From the rear cover :
“Vladimir Tukmakov, born in Odessa 1946, was one of the strongest Ukrainian grandmasters. He was the winner of several strong tournaments, including the Ukrainian Championship in 1970, and he came second in three Soviet championships in 1970,72 and 83. After his successful period as active player, he became a coach, trainer and author. This is his second book for Thinkers Publishing, after his major success in 2019 with ‘Coaching the Chess Stars’.”
Also from the rear cover
“The official story of the 2020 Candidates Tournament began on November the 11th, 2019 with the signing of a contract between FIDE and the Russian Chess Federation detailing the hosting duties of said tournament in Ekaterinburg from the 15th of March to the 5th of April, 2020. At that point no one could have even imagined how difficult the road to that tournament would be nor how unexpected the outcome. Yet the significance of the actual numbers in this dramatic epic is hard to overestimate which is why the author will attempt to play the role of chronicler and try to describe as accurately as possible the key moments of this historic event. Vladimir Tukmakov was our close observer, author and wrote a historically important book on the first part of the Candidates 2020.”
Tournament books, once a staple of chess literature, have been rare in recent years and books about half a tournament have always, naturally, been rarer still. This book by GM Vladimir Tukmakov is just such a book – and in my opinion it is a very welcome one.
Of course, 2020 has been an exceptional year (in a bad sense of exceptional) and the Candidates Tournament stands out as the exceptional (in a good sense of exceptional) over-the-board elite event of the year. It is unfortunate that Covid-related reasons forced the tournament to be suspended before its conclusion. (Or was the suspension necessary? The author’s comments on the decision are interesting.)
Although the tournament started on schedule in March, it was already in somewhat controversial circumstances because Teimour Radjabov had withdrawn – citing the rapid spread of the pandemic – and had been replaced by Maxime Vachier-Lagrave. The tournament was suspended exactly half way through following an announcement by the Russian government that all international air travel had been suspended indefinitely. The eight Candidates had been due to play each other twice, and seven of the fourteen rounds had been completed.
The author of this book, now aged 74, has been pretty much inactive as a player in recent years but he was a top player for a number of years, coming second in the Soviet Championship on three occasions, and reaching number 12 in the world rankings. This quality is reflected in his game annotations even if they are – as he modestly admits – sometimes helped by his “Iron Friend” (as he refers to chess engines).
The book consists of the following sections:
Introduction: Three pages of he author’s reflections on why he chose to write this book.
Prelude: Nine pages which describe the tournament itself, its participants and its occurrence in the time when the pandemic was developing.
The Play: 121 pages of games, with each of the 28 games annotated by the author and with a summary of the situation after each round.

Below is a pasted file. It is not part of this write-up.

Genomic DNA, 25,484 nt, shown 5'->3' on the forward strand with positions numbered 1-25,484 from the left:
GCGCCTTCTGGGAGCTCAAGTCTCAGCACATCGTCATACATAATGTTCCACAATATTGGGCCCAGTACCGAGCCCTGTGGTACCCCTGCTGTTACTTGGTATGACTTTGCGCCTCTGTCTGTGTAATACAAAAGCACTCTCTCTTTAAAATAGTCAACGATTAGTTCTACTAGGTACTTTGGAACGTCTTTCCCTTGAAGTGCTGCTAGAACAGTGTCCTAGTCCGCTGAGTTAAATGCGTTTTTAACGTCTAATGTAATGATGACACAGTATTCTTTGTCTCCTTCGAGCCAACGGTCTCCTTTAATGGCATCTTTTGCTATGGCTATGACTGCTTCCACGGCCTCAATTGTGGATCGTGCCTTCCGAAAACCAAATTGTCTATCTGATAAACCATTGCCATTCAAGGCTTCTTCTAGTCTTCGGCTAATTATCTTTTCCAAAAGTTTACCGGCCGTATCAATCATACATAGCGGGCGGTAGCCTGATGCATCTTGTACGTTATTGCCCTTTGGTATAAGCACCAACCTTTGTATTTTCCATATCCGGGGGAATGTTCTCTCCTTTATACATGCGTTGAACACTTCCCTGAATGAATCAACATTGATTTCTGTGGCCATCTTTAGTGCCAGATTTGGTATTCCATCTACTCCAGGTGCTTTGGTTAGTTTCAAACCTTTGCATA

Unexpected Conclusion: A brief two page description of the suspension.
Interim Results: An eight page summary of the tournament (so far!) including general observations of the players and their prospects for the remainder of the tournament, whenever that will be.
The Prelude and Interim Results chapters are informative and are engagingly written. They include a number of personal reflections by the author. The annotations in The Play chapter are, I think, superb, with both textual comments and given variations always hitting the spot in their relevance. An example of this is taken from his notes to the Ding-Caruana game:
Another complicated decision. The position demanded 12.e3 in the hope of completing development after 12… Bb3 which was like the game. Also, worth considering was 12… Bg6!? 13.Bc4 (Although 13.Nd3 led to an even more complicated struggle. For instance, 13…Na6 14.Nxb4 Nxb4 15.dxc5 Nc2 16.Rb1 Qa5) 13… Bxc4 14.Nxc4 cxd4 15.exd4 (15.Qxd4 Qe7) 15… Nc6 with enough compensation for the pawn.
It is very revealing, that having found himself in a difficult psychological situation, the Chinese grandmaster does not rush towards simplification instead choosing a more difficult and principled continuation each time.
(The book actually uses figurines for the pieces.)
Tukmakov is generally very respectful of the great players who are taking part in the tournament (indeed he writes that the book “bears witness to my solidarity with my younger colleagues” in view of their bravery in playing under the circumstances of the pandemic), but this doesn’t stop him from criticising them. For example, their clock handling occasionally comes in for comment. On one occasion he writes:
It is difficult to understand what Giri thought about for 25 minutes.
As may perhaps be expected, Grischuk receives sterner criticism in this area – but criticism that is well reasoned (and somewhat humorous).
In summary, I really like this book. I look forward to the second instalment which I hope arises as and when the second half of the tournament is complete. Who knows, perhaps tournament books are not a thing of the past after all?
Colin Purdon, Crowthorne, Berkshire, November 11th 2020
Book Details :
- Flexicover : 160 pages
- Publisher: Thinkers Publishing; 1 edition (8 Dec 2020)
- Language: English
- ISBN-10: 9492510928
- ISBN-13: 978-9492510921
Official web site of Thinkers Publishing